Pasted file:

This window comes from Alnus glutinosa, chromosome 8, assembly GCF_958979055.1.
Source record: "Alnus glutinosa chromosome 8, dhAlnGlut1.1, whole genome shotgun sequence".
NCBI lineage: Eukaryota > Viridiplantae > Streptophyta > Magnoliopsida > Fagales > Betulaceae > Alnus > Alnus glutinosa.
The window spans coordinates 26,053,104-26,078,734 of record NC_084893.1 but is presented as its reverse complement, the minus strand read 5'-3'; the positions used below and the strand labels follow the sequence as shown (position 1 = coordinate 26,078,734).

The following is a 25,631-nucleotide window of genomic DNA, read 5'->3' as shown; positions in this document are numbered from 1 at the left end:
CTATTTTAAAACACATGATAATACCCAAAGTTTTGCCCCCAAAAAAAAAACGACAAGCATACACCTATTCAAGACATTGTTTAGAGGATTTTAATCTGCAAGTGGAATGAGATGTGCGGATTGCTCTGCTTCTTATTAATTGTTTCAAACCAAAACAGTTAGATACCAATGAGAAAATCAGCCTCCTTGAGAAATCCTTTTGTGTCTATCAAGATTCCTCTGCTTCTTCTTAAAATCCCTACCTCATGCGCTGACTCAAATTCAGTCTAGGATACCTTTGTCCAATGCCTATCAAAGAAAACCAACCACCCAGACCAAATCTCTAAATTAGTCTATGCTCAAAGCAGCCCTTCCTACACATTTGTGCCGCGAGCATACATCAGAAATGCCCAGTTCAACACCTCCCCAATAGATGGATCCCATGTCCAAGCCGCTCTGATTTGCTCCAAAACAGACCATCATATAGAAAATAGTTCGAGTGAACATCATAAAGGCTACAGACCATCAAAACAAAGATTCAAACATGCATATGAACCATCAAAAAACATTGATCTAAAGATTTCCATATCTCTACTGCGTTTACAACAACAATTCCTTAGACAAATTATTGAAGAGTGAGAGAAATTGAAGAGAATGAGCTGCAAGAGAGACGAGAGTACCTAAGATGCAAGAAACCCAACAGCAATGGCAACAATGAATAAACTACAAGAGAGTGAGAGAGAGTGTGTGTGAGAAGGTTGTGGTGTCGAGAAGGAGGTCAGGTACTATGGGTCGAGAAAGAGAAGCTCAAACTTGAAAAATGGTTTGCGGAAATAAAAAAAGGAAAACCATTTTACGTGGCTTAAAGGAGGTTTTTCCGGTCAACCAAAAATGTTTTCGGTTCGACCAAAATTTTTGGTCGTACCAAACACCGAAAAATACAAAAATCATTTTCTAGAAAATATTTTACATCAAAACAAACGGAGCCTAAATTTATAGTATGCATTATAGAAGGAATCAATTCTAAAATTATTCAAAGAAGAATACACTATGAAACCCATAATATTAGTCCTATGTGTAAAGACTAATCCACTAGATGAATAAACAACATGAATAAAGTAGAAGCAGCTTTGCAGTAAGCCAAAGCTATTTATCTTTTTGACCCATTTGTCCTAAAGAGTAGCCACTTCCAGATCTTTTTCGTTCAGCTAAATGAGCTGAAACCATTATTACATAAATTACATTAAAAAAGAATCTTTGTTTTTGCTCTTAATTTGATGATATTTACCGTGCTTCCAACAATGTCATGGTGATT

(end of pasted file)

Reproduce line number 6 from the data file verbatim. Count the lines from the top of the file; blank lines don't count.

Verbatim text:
CTATTTTAAAACACATGATAATACCCAAAGTTTTGCCCCCAAAAAAAAAACGACAAGCATACACCTATTCAAGACATTGTTTAGAGGATTTTAATCTGCAAGTGGAATGAGATGTGCGGATTGCTCTGCTTCTTATTAATTGTTTCAAACCAAAACAGTTAGATACCAATGAGAAAATCAGCCTCCTTGAGAAATCCTTTTGTGTCTATCAAGATTCCTCTGCTTCTTCTTAAAATCCCTACCTCATGCGCTGACTCAAATTCAGTCTAGGATACCTTTGTCCAATGCCTATCAAAGAAAACCAACCACCCAGACCAAATCTCTAAATTAGTCTATGCTCAAAGCAGCCCTTCCTACACATTTGTGCCGCGAGCATACATCAGAAATGCCCAGTTCAACACCTCCCCAATAGATGGATCCCATGTCCAAGCCGCTCTGATTTGCTCCAAAACAGACCATCATATAGAAAATAGTTCGAGTGAACATCATAAAGGCTACAGACCATCAAAACAAAGATTCAAACATGCATATGAACCATCAAAAAACATTGATCTAAAGATTTCCATATCTCTACTGCGTTTACAACAACAATTCCTTAGACAAATTATTGAAGAGTGAGAGAAATTGAAGAGAATGAGCTGCAAGAGAGACGAGAGTACCTAAGATGCAAGAAACCCAACAGCAATGGCAACAATGAATAAACTACAAGAGAGTGAGAGAGAGTGTGTGTGAGAAGGTTGTGGTGTCGAGAAGGAGGTCAGGTACTATGGGTCGAGAAAGAGAAGCTCAAACTTGAAAAATGGTTTGCGGAAATAAAAAAAGGAAAACCATTTTACGTGGCTTAAAGGAGGTTTTTCCGGTCAACCAAAAATGTTTTCGGTTCGACCAAAATTTTTGGTCGTACCAAACACCGAAAAATACAAAAATCATTTTCTAGAAAATATTTTACATCAAAACAAACGGAGCCTAAATTTATAGTATGCATTATAGAAGGAATCAATTCTAAAATTATTCAAAGAAGAATACACTATGAAACCCATAATATTAGTCCTATGTGTAAAGACTAATCCACTAGATGAATAAACAACATGAATAAAGTAGAAGCAGCTTTGCAGTAAGCCAAAGCTATTTATCTTTTTGACCCATTTGTCCTAAAGAGTAGCCACTTCCAGATCTTTTTCGTTCAGCTAAATGAGCTGAAACCATTATTACATAAATTACATTAAAAAAGAATCTTTGTTTTTGCTCTTAATTTGATGATATTTACCGTGCTTCCAACAATGTCATGGTGATT